India's green panel on Friday directed central and state government departments not to purchase any diesel vehicles in an effort to clean up Delhi's air, one of the dirtiest in the world. The National Green Tribunal also said no new diesel vehicles should be registered in Delhi, although the ban does not apply to private vehicles.
The NGT had earlier questioned the Delhi Government's odd-even formula for vehicles and said that such a move may make people buy two cars. It expressed doubt on whether such a plan will help Delhi achieve the desired purpose.
Starting Jan 1, 2016, private vehicles with odd registration numbers will ply on Mondays, Wednesdays and Fridays, and those with even numbers on Tuesdays, Thursdays and Saturdays.
The decision came after widespread warnings that Delhi's air pollution had breached tolerable limits, and Delhi High Court ruled that the city had become like a "gas chamber". Delhi has nearly 90 lakh registered vehicles, almost a third of them cars and some 1,500 new vehicles are added every day, reported IANS.
Breaking the directive up for reporters, Balendu Shekhar, NGT lawyer, said only government agencies are liable. "It does not apply to the common man who can still go out an buy a diesel vehicle," he said.
The Supreme Court yesterday admitted a plea to ban diesel vehicles.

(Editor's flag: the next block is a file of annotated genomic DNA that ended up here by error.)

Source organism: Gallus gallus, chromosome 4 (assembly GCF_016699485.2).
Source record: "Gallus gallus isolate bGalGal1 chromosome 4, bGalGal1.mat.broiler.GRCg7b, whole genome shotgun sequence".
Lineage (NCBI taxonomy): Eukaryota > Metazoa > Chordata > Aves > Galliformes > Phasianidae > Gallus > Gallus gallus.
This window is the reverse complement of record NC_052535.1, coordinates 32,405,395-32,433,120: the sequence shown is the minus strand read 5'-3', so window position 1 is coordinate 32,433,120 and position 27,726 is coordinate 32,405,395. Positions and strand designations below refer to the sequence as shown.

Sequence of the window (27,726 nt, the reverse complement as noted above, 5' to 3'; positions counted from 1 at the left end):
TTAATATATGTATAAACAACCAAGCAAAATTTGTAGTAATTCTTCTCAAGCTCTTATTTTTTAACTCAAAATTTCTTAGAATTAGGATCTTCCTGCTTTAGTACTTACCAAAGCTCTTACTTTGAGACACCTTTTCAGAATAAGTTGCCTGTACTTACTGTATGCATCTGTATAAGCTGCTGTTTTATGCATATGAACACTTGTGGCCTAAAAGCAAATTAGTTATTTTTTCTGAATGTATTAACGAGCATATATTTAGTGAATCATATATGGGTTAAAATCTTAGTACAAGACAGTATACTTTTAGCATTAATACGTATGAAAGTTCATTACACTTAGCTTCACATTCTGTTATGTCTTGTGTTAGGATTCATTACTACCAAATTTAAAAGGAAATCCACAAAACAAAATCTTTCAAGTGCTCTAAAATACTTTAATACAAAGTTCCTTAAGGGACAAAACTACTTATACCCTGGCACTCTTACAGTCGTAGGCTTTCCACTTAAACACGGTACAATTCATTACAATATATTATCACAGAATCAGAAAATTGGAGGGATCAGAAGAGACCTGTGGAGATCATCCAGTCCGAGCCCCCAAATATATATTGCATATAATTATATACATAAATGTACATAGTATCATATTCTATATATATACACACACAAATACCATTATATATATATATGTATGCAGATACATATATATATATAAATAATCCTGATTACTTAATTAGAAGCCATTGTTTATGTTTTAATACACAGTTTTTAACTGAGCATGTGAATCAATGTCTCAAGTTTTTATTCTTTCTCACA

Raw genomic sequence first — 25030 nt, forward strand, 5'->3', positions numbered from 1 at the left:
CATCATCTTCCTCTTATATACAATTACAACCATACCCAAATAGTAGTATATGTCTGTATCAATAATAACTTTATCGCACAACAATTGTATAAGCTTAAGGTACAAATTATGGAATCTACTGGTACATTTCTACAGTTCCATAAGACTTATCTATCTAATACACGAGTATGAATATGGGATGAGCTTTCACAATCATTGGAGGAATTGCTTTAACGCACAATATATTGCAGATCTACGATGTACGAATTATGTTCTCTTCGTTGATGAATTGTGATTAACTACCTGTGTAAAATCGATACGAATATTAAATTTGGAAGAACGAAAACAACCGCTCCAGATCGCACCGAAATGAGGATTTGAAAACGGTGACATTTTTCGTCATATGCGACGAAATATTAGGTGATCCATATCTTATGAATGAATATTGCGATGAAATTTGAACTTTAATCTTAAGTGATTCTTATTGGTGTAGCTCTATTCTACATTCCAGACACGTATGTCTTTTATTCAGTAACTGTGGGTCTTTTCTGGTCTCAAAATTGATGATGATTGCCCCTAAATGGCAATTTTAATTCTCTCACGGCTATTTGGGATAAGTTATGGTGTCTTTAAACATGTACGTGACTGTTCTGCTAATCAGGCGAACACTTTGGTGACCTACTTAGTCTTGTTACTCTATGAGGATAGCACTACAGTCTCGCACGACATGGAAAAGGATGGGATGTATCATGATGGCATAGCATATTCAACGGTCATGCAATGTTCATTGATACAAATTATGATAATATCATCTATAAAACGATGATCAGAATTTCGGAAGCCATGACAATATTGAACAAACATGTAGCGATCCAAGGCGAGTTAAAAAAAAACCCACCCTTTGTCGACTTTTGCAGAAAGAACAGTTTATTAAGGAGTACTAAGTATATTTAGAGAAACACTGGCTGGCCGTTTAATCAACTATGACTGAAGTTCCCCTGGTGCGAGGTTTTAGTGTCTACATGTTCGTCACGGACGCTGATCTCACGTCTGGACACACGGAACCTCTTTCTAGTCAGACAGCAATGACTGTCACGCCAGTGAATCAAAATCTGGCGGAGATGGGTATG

"You are earning a bad name. Delhi is the most polluted city in the world. Last week, a judge had come from the International Court of Justice and it was embarrassing for us to tell him that this is the level of pollution in Delhi," IANS quoted Supreme Court Chief Justice T.S. Thakur as saying.
The court asked the government to provide a platform where all stakeholders including municipal bodies, the Delhi government, Central Pollution Control Board and others could come together for formulating short-term, medium-term and long-term policies to address the issue.
"The people will have to be told that it is not a good option to buy a diesel car," senior lawyer Harish Salve told the court. Every day more than 60,000 trucks enter Delhi and about 30,000 of them are meant for Delhi.
To help citizens cope with the odd-even plan during the 15-day trial period, the Delhi government will have more buses on the road, allow auto drivers to work for longer periods and asked Delhi Metro to increase the frequency of trains.
The NGT ruling could not have come at a better time. An Indian Express report stated that particulate matter levels have also soared to ten times the prescribed limits. Sundays are exempt from the odd-even rule. (With inputs from ANI)
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